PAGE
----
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right hand side ocular, and there is this "sticker" which is the well known black-yellow symbol for radioactivity.As long as the tritium remains contained inside the binocular, there is no harm. If the tube is damaged, the tritium is released and could potentially be inhaled, but the amount is less enough and I won't worry about that. Since the half-life time is only about 12 years, and those EDFs were produced 20 years back, the glow has become a little dim by now. I can see it only in the night, when the eyes are well adapted to low light.      Best regards, Holger

Re: Zeiss radioactive EDF

Posted by Holger Merlitz on 11/28/03

The EDF was in fact available in both versions, from the very beginning. There were original NVA manuals for both models. But it was designed so that that adding or removing the illumination could be easily done. In fact, a civilian version was also issued, without tritium, reticle and IR detector, but they are rare nowadays; probably they were too expensive for most peoble. As you have mentioned, the tritium was removed after unification, because it did not adhere to West-German environment-laws. So whatever EDF is issued today from the Bundeswehr-Depot, is without tritium.     Best regards, Holger


Japanese binocular identification   Posted by Edward on 12/10/03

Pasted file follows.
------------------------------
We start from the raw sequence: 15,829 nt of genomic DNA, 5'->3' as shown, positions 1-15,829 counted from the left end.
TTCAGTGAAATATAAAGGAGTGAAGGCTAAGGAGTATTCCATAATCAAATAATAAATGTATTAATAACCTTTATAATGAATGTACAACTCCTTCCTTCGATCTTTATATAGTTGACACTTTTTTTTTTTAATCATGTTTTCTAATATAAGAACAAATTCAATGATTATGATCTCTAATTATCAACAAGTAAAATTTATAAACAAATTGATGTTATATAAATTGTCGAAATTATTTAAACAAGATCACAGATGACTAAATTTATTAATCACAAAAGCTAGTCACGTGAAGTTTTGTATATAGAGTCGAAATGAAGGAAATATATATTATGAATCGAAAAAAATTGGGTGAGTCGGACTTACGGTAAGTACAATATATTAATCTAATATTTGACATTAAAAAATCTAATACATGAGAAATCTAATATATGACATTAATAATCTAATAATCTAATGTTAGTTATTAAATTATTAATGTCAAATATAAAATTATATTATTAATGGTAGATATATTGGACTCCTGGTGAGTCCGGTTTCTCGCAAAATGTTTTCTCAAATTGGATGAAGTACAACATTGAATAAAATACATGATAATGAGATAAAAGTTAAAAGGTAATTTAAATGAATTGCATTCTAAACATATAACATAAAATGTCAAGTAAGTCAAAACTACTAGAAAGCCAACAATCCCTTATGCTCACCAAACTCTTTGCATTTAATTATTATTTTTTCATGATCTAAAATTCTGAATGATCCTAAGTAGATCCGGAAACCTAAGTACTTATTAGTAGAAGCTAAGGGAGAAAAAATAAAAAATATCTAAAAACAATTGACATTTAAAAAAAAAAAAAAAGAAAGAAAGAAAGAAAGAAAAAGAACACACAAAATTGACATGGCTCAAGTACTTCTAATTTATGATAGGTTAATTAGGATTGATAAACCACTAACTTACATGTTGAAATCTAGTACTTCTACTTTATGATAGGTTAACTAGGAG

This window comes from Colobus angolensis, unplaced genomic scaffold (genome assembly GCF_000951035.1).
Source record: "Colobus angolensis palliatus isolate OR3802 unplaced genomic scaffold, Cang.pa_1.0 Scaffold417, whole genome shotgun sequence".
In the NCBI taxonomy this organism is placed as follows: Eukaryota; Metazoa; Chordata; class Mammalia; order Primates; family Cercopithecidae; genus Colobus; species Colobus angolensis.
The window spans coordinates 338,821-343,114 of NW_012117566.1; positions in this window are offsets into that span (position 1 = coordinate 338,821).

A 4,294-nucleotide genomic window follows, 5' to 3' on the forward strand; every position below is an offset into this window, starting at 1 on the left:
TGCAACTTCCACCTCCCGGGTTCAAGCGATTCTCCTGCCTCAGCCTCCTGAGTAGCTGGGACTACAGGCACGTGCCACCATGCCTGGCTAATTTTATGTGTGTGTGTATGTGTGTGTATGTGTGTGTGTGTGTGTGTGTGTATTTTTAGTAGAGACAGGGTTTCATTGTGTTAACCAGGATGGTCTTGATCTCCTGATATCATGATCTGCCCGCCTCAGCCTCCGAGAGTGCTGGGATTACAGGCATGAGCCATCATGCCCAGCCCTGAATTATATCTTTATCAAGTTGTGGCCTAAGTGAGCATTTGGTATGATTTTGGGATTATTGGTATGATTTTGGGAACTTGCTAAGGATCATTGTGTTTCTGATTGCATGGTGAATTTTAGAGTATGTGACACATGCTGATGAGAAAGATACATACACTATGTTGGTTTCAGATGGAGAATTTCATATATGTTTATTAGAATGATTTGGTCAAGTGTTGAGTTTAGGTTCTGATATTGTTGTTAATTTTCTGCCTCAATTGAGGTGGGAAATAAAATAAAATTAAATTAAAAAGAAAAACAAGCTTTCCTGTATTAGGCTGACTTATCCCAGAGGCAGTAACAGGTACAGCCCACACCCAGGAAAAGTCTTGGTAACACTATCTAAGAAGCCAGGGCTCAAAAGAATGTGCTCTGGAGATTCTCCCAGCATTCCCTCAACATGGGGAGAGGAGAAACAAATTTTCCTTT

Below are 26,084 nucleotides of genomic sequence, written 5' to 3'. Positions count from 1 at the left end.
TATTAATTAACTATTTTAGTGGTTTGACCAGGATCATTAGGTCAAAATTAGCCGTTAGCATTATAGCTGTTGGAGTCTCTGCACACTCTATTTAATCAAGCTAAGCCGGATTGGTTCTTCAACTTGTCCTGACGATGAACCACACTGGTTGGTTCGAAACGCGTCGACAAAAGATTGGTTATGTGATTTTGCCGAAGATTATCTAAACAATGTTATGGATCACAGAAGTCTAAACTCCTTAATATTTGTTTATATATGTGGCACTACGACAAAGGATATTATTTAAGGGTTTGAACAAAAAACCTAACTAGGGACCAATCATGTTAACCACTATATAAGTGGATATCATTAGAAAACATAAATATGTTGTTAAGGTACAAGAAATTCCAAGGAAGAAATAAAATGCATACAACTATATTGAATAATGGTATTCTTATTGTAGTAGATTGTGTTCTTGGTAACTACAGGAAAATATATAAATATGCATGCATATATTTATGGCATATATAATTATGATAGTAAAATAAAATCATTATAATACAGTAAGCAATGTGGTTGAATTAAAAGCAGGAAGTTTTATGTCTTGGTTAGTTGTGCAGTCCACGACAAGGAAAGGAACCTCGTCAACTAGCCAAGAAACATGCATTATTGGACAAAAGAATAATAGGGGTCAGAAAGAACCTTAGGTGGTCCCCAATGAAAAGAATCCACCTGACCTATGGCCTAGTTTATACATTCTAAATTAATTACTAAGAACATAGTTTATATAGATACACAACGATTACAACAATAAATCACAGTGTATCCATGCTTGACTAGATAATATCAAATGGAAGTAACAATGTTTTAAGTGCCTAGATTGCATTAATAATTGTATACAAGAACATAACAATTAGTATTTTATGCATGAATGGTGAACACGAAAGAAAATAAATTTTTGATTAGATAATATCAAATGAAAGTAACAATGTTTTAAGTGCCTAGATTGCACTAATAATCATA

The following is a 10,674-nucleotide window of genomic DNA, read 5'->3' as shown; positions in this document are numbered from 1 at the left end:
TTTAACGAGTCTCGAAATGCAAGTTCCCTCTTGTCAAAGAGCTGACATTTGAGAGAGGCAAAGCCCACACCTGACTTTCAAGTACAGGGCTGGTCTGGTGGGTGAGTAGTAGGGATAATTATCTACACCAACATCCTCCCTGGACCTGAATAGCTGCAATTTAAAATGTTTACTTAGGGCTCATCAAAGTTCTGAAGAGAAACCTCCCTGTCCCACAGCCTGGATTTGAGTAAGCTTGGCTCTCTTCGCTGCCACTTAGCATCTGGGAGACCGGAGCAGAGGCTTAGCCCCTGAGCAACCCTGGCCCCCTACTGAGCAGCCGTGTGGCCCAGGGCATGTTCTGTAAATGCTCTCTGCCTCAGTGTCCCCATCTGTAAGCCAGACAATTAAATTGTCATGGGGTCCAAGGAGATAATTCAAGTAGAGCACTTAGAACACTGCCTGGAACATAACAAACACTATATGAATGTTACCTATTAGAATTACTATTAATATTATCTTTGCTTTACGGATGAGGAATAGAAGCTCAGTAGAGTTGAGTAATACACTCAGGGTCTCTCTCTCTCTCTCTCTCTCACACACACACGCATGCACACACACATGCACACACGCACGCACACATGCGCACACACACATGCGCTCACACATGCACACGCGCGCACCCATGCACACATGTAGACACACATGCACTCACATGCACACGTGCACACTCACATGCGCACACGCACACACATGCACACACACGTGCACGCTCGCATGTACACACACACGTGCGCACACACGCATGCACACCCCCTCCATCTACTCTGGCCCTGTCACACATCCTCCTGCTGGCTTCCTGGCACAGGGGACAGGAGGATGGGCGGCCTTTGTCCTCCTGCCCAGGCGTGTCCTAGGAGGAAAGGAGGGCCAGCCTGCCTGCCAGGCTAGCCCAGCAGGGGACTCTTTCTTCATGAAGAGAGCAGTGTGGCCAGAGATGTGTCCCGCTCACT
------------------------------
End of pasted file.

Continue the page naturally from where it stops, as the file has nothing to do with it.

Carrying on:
I have a pair of Japanese binoculars with the symbol of the Kokura Arsenal (four cannonballs). Also marked 6X and no.481. Did Japanese arsenals also produce binoculars?



Binocular List #281: 27 December 2003


It has been quiet lately, but I heard from Hans Braakhuis <hans.braakhuis@___.nl>, who is continuing to expand his listing of Nippon Kogaku binoculars - please contact him if you can help; I'm not sure anyone from the list has added to his work (which will be freely available when completed).  Also, the first known example of the Univex plastic body prototype binocular from WWII was sold recently.  Plans are proceeding for meetings in Tucson and Germany in 2004.  I hope to meet many list members at these.  I will be in Atlanta, Georgia Jan. 3-8; if there are list members there, perhaps we can meet.  I will send out another list before I leave (if I get any email).  2003 has been a very productive year for our subject, and I expect 2004 will be even better.  Please keep working on those lists, papers, articles, books, collections, web sites, etc. - it is a lot more interesting to collect & study something when there is a body of knowledge for background.         --Peter


Subject: P-61 binocular

From: fantao@___t

Bonnie at Caltech was kind enough to make the drawings Russell Porter made of the P-61 night binocular available on the web:


Search for "RWP4.2" and you should get the two drawings.

I believe the first shows the binocular in both the active and stowed positions (swung to the side).  Binocular list readers, please observe the usage rules (only for personal, noncommercial use, remember to include credit line to Caltech Archives), we do not want to abuse the generous service they provide.  I hope to dig up more images for my presentation at the Tucson meeting.


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